Dreams Need Doing - Does Engineering Outreach?

 shlomp-a-pompa,  used by permission

shlomp-a-pompa, used by permission

Outreach Up, Outputs Down - What Gives?

By any measure, engineering outreach is a growth industry. One measure, the frequency of references to “engineering outreach” in books published between 1980 and 2008, has increased, says Google, by some 2200%. But over the period, NCES data show that engineering graduation rates fell from 6.8 percent of all degrees conferred to 4.4 percent. Since 2008, this rate has either stayed the same, per NCES figures, or risen to 4.5 percent, by NSF figures. Either way, no real change. And within engineering, graduation rates for women and African-Americans have fallen in the last ten years.

     These trends raise real questions. While “dreams,” as the NAE tells us, “need doing,” does engineering outreach? With a return like this on annual investments that could be as much as $400 million, is engineering outreach actually worth the time, money, and effort that have gone into it? What could be the matter with engineering outreach? Does the fault, dear outreach-ers, lie with us or with the stars?

     Of course, none of us would be doing what we’re doing if we believed outreach was not worth the candle. In fact, many smart people have worked hard to produce a body of scholarship that defines pretty clearly how to conduct effective engineering outreach. You can get a flavor for it at BEST, the NAE, this Bayer Corporation “compendium,” and in a special January 2013 edition of ASCE’s “Leadership and Management in Engineering.”

 Rachel Sapp,  used by permission

Rachel Sapp, used by permission

Why We Do What We Do

The research also shows that most outreach is underwritten by a consistent philosophy. This philosophy is, almost universally, the imperative of attracting more students to study and work in engineering, supported by reflexive references to maintaining global competitiveness, promoting diversity, building a robust technical workforce, and related causes.

The Problem with Why We Do What We Do

 Fritz Ahlefeldt-Laurvig,  used by permission

Fritz Ahlefeldt-Laurvig, used by permission

Such rhetoric, used to motivate engineering outreach and STEM education more broadly, can actually work against our interests. It seeks to motivate through inspiring negative emotions – fear of falling behind, avoiding the loss of material well-being, guilt over excluding under-represented groups from the field. Repeated often enough in a time when the fearful predictions don’t actually manifest themselves, these arguments lose effectiveness. Indeed, one of the go-to claims about engineers – “they solve problems” – still fastens on difficulty and hardship, “problems,” and exemplifies the nimbus of negativity that can hover over engineering in discussion of its role in society.

     I don’t mean to say that the arguments are wrong; I’m saying more specifically that they’re not useful, and I would argue that the students’ choices vis a vis engineering education show this to be so. To the extent this philosophy shapes how we seek to persuade people about the benefits of engineering, it just might not be serving us well.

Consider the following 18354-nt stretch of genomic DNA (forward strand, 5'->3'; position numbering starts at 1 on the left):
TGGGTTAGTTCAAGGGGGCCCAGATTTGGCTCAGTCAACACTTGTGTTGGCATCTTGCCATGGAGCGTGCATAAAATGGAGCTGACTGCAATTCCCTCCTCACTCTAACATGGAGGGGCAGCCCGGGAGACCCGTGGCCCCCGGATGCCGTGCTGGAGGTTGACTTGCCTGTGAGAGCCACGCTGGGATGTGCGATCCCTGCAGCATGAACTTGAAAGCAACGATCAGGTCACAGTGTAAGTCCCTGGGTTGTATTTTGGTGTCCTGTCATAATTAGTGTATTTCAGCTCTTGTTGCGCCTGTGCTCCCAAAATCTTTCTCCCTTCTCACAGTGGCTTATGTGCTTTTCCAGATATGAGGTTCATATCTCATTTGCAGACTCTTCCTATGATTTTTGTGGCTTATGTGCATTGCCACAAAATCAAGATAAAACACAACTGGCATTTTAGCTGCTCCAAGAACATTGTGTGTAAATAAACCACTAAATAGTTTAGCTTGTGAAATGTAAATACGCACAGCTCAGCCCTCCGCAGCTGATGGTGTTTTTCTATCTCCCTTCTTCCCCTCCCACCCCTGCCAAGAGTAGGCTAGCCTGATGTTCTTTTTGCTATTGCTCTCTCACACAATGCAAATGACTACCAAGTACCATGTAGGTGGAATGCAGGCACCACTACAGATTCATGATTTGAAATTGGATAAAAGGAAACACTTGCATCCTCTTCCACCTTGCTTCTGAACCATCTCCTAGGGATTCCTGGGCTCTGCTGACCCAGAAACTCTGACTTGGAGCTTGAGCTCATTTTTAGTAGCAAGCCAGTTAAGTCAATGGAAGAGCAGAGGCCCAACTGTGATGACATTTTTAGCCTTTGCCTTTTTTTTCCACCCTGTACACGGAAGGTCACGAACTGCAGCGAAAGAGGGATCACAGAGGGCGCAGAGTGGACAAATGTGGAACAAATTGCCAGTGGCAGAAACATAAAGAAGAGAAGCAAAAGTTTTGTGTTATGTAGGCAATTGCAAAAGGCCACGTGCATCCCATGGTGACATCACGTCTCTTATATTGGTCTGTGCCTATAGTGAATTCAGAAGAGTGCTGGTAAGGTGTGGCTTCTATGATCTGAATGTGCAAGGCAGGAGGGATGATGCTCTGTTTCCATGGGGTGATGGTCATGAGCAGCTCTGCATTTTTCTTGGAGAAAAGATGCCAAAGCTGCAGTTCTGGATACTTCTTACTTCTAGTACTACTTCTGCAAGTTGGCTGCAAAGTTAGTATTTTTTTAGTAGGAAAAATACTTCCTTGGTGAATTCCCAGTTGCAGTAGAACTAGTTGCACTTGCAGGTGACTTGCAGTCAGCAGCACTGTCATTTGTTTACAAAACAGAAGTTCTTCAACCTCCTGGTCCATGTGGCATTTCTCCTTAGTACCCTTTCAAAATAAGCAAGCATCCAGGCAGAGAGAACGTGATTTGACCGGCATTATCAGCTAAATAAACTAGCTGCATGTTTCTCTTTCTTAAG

Up with Engineering

Better messaging about engineering connects the field concretely and clearly to students’ lived experience and real interests. The NAE’s work in this area is instructive. Their messages, for the most part, point towards positive, more uplifting outcomes and partake of hopefulness and faith in the future. Engineers “make a world of difference,” they promote “health, happiness, and safety,” they “help shape the future.” Taglines present engineering as a ready reagent to put to work in converting hopes and dreams about the future into real prospects – “dreams need doing,” “life takes engineering,” “the power to do.”

 Llima Orosa,  used by permission

Llima Orosa, used by permission

     To break through on engineering enrollments, I would argue that an approach to outreach consciously based on the transformative capabilities of engineering is in order. Positioning engineering as a pathway for students to follow through on their individual hopes and dreams in a way that serves greater needs has the potential to bring real numbers of new students into the field. It has the potential to give engineering outreach traction with students not already in the “pipeline,” with advanced math and science classes under their belts. It can expand the potential rewards of the field to the surely universal desire students feel to make the most of energies and talents that should feel limitless at their age.

Our Take

This is our philosophy at Start Engineering. Our elementary school book, Dream, Invent, Create, an NSTA Recommends title, uses poetry and illustrations to appeal to kids’ imaginations and feelings. The book finishes with this exhortation:

So make your big / dreams come alive! / Help humanity to thrive.

Invent amazing / new designs / and let your full / potential shine.

Create a future / bright and new— / all the rest / is up to you.

Do you think engineering outreach has a problem? What would it be? How would we fix it? What’s your philosophy of outreach?  What has worked for you? Please share your stories in the Comments section or send us an email

Eric Iversen is VP for Learning and Communications at Start Engineering. He has written and spoken widely on engineering education in the K-12 arena. You should write to him about this area, especially when he gets stuff wrong, at eiversen@start-engineering.com